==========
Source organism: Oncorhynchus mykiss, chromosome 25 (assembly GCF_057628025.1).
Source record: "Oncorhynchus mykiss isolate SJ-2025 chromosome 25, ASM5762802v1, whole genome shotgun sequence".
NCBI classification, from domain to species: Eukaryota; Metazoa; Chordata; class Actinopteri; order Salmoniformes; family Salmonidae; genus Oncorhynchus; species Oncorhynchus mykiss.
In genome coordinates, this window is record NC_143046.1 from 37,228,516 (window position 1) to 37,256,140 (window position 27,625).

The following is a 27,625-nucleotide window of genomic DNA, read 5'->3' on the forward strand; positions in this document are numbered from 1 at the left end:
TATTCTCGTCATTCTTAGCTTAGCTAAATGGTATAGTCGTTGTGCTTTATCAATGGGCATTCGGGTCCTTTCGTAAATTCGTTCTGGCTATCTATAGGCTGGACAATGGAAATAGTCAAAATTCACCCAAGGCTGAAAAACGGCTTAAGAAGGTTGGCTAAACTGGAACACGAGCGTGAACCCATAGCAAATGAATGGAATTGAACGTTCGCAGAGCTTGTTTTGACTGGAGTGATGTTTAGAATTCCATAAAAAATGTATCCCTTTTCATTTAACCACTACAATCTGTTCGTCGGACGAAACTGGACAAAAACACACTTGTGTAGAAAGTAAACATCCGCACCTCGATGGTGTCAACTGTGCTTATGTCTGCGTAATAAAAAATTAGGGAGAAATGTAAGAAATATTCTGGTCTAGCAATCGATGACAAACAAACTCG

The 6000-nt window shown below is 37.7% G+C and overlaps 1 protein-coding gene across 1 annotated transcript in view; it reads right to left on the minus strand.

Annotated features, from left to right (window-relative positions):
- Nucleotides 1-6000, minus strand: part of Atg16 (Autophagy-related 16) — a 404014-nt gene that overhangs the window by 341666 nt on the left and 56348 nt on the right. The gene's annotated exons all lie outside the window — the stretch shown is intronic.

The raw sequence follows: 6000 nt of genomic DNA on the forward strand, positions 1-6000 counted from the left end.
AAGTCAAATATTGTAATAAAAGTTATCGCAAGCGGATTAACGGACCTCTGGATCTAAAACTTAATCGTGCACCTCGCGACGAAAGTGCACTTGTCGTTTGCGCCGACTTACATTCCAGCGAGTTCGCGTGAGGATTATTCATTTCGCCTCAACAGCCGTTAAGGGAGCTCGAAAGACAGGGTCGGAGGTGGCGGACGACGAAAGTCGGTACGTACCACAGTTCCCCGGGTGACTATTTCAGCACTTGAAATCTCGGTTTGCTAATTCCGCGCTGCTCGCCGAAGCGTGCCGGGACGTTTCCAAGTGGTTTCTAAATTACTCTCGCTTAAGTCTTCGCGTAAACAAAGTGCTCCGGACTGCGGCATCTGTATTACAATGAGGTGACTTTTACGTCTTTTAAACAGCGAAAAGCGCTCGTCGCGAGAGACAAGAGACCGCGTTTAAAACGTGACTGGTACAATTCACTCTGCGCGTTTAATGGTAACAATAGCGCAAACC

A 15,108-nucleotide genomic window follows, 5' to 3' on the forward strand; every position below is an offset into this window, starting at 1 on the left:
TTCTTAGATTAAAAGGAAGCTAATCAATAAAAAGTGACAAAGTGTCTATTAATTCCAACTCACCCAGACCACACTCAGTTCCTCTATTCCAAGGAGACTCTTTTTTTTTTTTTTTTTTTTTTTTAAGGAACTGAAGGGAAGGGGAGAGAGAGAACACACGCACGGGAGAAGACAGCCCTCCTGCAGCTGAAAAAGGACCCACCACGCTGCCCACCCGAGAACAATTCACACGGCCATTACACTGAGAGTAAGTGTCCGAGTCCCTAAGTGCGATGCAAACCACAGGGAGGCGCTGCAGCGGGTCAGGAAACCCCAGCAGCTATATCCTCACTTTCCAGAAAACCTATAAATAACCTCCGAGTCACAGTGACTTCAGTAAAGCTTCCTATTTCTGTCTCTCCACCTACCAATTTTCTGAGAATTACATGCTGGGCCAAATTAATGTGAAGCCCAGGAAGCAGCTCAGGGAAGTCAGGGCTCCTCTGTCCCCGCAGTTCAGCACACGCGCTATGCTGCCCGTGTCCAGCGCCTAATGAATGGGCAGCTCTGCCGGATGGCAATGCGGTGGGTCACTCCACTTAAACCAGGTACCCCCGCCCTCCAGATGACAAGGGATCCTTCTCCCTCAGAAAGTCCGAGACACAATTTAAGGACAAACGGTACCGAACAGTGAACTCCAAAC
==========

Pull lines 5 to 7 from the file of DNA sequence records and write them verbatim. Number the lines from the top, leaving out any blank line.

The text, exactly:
The following is a 27,625-nucleotide window of genomic DNA, read 5'->3' on the forward strand; positions in this document are numbered from 1 at the left end:
TATTCTCGTCATTCTTAGCTTAGCTAAATGGTATAGTCGTTGTGCTTTATCAATGGGCATTCGGGTCCTTTCGTAAATTCGTTCTGGCTATCTATAGGCTGGACAATGGAAATAGTCAAAATTCACCCAAGGCTGAAAAACGGCTTAAGAAGGTTGGCTAAACTGGAACACGAGCGTGAACCCATAGCAAATGAATGGAATTGAACGTTCGCAGAGCTTGTTTTGACTGGAGTGATGTTTAGAATTCCATAAAAAATGTATCCCTTTTCATTTAACCACTACAATCTGTTCGTCGGACGAAACTGGACAAAAACACACTTGTGTAGAAAGTAAACATCCGCACCTCGATGGTGTCAACTGTGCTTATGTCTGCGTAATAAAAAATTAGGGAGAAATGTAAGAAATATTCTGGTCTAGCAATCGATGACAAACAAACTCG

The 6000-nt window shown below is 37.7% G+C and overlaps 1 protein-coding gene across 1 annotated transcript in view; it reads right to left on the minus strand.